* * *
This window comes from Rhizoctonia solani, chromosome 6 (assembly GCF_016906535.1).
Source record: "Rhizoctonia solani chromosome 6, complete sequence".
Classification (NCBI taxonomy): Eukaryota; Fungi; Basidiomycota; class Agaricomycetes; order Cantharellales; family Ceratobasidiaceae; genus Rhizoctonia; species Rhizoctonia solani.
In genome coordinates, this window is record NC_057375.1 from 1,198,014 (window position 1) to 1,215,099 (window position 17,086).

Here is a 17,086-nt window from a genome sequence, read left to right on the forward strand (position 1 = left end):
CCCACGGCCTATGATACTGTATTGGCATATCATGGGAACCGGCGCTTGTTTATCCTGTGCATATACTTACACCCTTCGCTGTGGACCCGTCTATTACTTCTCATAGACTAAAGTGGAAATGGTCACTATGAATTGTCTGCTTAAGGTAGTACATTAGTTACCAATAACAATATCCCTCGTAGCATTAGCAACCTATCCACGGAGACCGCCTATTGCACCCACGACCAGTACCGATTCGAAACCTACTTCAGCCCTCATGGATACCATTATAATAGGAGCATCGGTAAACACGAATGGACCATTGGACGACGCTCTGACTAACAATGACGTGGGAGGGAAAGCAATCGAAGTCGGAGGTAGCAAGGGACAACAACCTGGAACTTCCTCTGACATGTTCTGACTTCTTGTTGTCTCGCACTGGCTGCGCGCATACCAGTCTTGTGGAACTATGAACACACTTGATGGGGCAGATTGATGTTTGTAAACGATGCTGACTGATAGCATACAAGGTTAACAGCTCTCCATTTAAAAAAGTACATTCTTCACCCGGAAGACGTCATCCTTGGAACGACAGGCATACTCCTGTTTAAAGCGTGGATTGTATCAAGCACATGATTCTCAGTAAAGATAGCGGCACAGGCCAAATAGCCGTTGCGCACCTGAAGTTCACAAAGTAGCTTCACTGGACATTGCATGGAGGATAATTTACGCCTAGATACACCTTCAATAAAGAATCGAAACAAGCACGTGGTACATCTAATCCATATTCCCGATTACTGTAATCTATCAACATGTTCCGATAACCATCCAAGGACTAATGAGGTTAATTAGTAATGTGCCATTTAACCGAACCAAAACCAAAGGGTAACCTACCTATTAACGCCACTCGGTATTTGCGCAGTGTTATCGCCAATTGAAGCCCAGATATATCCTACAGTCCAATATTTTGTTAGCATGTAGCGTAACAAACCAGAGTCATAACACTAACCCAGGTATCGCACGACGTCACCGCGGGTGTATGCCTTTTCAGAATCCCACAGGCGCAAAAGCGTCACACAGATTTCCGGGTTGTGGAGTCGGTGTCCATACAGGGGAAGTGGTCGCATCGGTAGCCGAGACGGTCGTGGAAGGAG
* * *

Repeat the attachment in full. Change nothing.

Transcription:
This window comes from Rhizoctonia solani, chromosome 6 (assembly GCF_016906535.1).
Source record: "Rhizoctonia solani chromosome 6, complete sequence".
Classification (NCBI taxonomy): Eukaryota; Fungi; Basidiomycota; class Agaricomycetes; order Cantharellales; family Ceratobasidiaceae; genus Rhizoctonia; species Rhizoctonia solani.
In genome coordinates, this window is record NC_057375.1 from 1,198,014 (window position 1) to 1,215,099 (window position 17,086).

Here is a 17,086-nt window from a genome sequence, read left to right on the forward strand (position 1 = left end):
CCCACGGCCTATGATACTGTATTGGCATATCATGGGAACCGGCGCTTGTTTATCCTGTGCATATACTTACACCCTTCGCTGTGGACCCGTCTATTACTTCTCATAGACTAAAGTGGAAATGGTCACTATGAATTGTCTGCTTAAGGTAGTACATTAGTTACCAATAACAATATCCCTCGTAGCATTAGCAACCTATCCACGGAGACCGCCTATTGCACCCACGACCAGTACCGATTCGAAACCTACTTCAGCCCTCATGGATACCATTATAATAGGAGCATCGGTAAACACGAATGGACCATTGGACGACGCTCTGACTAACAATGACGTGGGAGGGAAAGCAATCGAAGTCGGAGGTAGCAAGGGACAACAACCTGGAACTTCCTCTGACATGTTCTGACTTCTTGTTGTCTCGCACTGGCTGCGCGCATACCAGTCTTGTGGAACTATGAACACACTTGATGGGGCAGATTGATGTTTGTAAACGATGCTGACTGATAGCATACAAGGTTAACAGCTCTCCATTTAAAAAAGTACATTCTTCACCCGGAAGACGTCATCCTTGGAACGACAGGCATACTCCTGTTTAAAGCGTGGATTGTATCAAGCACATGATTCTCAGTAAAGATAGCGGCACAGGCCAAATAGCCGTTGCGCACCTGAAGTTCACAAAGTAGCTTCACTGGACATTGCATGGAGGATAATTTACGCCTAGATACACCTTCAATAAAGAATCGAAACAAGCACGTGGTACATCTAATCCATATTCCCGATTACTGTAATCTATCAACATGTTCCGATAACCATCCAAGGACTAATGAGGTTAATTAGTAATGTGCCATTTAACCGAACCAAAACCAAAGGGTAACCTACCTATTAACGCCACTCGGTATTTGCGCAGTGTTATCGCCAATTGAAGCCCAGATATATCCTACAGTCCAATATTTTGTTAGCATGTAGCGTAACAAACCAGAGTCATAACACTAACCCAGGTATCGCACGACGTCACCGCGGGTGTATGCCTTTTCAGAATCCCACAGGCGCAAAAGCGTCACACAGATTTCCGGGTTGTGGAGTCGGTGTCCATACAGGGGAAGTGGTCGCATCGGTAGCCGAGACGGTCGTGGAAGGAG